Location information reveals people’s whereabouts, but can also tell much about their habits, preferences, and, ultimately, much of their private lives. Current surveillance technologies used in criminal investigation include many techniques to track someone’s movements; not all are equally intrusive. This raises the following questions: how do jurisdictions draw boundaries between lesser and more serious privacy intrusions? what factors play a role? how are geolocational privacy interests framed? In this Article, we answer these questions through a comparative analysis of location-tracking regulation in eight jurisdictions: Canada, Czechia, Germany, Italy, the Netherlands, Poland, the United Kingdom, and the United States.
We analyze the legal status of location tracking through human observation, GPS tracking, cell-phone tracking, IMSI-Catchers (Stingrays), silent SMS, automated license-plate recognition, and directional Wi-Fi tracking in these countries. This results in highly context-dependent and case-specific assessments, in which eight factors play a role: use of a technical device, place, intensity, duration, degree of suspicion, object of tracking, covertness, and active generation of data. At a deeper level of analysis, we identify different conceptualizations of privacy underlying these assessments: not only classic privacy frames, such as communications secrecy, protection of home and body, and informational privacy, but also two new privacy frames: freedom of movement in combination with anonymity, and the mosaic theory. Thus, we discern a tentative but unmistakable shift in how lawmakers and courts assess the intrusiveness of location tracking, particularly of people’s movements in public space.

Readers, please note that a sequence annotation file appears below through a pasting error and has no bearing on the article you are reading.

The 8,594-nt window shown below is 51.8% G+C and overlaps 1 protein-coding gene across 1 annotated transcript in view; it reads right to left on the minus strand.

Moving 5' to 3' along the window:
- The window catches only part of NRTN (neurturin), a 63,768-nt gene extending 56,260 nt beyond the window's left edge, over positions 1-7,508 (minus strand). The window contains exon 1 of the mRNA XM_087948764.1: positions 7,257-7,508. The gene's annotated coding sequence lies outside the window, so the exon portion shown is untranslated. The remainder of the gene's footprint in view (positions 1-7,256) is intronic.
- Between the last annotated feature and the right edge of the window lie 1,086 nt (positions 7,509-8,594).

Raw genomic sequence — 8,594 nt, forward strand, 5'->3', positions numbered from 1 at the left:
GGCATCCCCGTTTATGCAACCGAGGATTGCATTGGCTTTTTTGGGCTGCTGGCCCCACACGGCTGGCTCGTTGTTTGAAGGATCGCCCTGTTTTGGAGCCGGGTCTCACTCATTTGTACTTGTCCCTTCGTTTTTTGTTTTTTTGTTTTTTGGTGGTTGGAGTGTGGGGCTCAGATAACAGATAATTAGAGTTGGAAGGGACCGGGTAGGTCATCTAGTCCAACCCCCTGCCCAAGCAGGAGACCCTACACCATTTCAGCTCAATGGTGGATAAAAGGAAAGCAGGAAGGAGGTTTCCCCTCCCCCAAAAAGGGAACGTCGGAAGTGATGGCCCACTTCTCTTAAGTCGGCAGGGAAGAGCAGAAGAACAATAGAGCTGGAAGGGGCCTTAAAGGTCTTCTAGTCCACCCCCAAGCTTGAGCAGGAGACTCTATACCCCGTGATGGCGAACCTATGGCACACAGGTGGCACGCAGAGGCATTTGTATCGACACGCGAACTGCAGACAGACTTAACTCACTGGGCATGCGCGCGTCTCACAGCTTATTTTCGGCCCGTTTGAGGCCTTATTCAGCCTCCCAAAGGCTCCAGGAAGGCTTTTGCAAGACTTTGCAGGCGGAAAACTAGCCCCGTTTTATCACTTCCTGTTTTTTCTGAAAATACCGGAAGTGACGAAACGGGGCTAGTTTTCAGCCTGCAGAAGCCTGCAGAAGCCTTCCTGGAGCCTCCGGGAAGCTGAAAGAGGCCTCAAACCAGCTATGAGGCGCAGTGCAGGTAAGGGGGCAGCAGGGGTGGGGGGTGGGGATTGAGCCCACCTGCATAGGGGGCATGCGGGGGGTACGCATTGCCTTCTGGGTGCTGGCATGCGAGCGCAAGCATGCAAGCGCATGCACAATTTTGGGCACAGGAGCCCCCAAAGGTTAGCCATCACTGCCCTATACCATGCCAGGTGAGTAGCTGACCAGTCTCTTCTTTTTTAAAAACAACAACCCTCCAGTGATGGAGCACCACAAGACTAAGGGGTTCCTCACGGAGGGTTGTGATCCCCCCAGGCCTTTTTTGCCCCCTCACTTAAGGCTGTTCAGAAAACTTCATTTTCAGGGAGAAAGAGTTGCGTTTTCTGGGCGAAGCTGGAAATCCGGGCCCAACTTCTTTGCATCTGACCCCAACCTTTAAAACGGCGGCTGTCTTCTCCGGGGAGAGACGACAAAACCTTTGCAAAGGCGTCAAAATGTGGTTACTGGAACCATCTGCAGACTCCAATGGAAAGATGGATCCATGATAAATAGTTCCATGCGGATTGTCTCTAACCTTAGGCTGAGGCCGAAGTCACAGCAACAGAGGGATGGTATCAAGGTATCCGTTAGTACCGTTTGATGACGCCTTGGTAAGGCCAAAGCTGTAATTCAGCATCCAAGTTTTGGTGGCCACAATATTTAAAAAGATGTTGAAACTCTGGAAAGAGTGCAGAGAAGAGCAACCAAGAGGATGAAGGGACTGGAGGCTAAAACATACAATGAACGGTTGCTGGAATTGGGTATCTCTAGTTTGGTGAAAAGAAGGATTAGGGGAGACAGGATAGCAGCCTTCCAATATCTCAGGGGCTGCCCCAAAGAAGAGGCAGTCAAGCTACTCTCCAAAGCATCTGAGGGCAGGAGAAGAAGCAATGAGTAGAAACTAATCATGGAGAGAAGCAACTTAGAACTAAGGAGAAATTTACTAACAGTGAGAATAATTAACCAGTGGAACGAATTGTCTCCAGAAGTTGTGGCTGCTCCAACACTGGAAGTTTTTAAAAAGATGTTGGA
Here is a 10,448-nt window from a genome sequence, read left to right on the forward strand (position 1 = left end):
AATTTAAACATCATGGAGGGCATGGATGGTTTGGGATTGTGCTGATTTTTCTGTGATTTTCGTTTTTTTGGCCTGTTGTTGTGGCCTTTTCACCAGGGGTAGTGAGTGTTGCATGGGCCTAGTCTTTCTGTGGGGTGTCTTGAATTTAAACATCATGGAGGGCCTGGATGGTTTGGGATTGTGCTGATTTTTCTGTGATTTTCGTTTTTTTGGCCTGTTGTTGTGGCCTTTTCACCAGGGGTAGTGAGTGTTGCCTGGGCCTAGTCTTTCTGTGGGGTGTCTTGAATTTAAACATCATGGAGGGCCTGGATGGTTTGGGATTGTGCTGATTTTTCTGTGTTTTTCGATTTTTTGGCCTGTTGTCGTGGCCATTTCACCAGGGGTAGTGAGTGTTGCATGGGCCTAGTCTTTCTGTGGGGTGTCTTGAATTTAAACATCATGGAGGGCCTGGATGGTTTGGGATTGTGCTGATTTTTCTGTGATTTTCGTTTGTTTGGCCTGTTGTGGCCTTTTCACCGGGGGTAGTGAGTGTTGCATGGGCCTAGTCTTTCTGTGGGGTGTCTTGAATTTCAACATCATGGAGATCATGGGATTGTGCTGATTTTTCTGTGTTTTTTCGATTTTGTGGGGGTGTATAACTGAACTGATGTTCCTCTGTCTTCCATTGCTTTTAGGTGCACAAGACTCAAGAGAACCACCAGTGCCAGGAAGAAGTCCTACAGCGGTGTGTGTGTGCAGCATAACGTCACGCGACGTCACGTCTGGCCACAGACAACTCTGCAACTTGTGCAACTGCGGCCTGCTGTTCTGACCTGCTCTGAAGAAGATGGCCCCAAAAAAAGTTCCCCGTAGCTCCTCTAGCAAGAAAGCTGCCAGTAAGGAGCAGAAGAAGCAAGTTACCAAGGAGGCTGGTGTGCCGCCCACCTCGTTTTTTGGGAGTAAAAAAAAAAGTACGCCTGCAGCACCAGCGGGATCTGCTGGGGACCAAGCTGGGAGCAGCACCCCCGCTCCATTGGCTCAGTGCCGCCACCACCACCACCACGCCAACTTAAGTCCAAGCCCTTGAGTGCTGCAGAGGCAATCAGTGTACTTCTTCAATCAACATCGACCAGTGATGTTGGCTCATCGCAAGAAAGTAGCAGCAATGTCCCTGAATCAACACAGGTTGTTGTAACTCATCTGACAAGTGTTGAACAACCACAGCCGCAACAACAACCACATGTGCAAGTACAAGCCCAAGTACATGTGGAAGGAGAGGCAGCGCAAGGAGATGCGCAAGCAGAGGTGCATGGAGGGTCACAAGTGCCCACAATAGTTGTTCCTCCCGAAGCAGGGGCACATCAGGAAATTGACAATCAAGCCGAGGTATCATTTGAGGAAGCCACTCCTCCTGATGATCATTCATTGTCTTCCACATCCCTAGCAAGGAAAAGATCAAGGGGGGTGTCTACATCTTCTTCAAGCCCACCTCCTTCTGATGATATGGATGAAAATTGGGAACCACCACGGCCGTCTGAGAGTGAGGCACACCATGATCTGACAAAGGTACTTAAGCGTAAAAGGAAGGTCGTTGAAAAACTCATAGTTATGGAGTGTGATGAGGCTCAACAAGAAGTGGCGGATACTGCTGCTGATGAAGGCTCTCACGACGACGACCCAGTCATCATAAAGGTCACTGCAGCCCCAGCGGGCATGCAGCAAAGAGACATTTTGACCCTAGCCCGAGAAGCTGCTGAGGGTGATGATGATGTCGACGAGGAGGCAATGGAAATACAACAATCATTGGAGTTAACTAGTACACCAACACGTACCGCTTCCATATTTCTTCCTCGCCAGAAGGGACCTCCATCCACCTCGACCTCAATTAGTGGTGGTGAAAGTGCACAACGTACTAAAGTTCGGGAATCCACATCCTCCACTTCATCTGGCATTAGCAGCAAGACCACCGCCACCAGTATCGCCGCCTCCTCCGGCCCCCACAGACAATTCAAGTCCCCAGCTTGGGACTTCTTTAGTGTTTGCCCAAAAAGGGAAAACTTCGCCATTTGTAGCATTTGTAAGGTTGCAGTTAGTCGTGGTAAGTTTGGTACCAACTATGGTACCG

Traditional privacy frames tend to downplay the seriousness of the privacy infringement enabled by location tracking, and our analysis demonstrates an increasing discomfort with this tendency, leading to the emergence of novel privacy frames (or theories) to regulate what might easily turn into what the Supreme Court of the United States has called “tireless and absolute surveillance.” We conclude that legal privacy frameworks developed in past centuries prove ill-suited for assessing the privacy-intrusiveness of contemporary location-tracking investigation methods, and that emerging, novel frameworks for understanding and protecting privacy may provide lawmakers and courts with the tools needed to address the challenge of preserving (geolocational) privacy in the twenty-first century.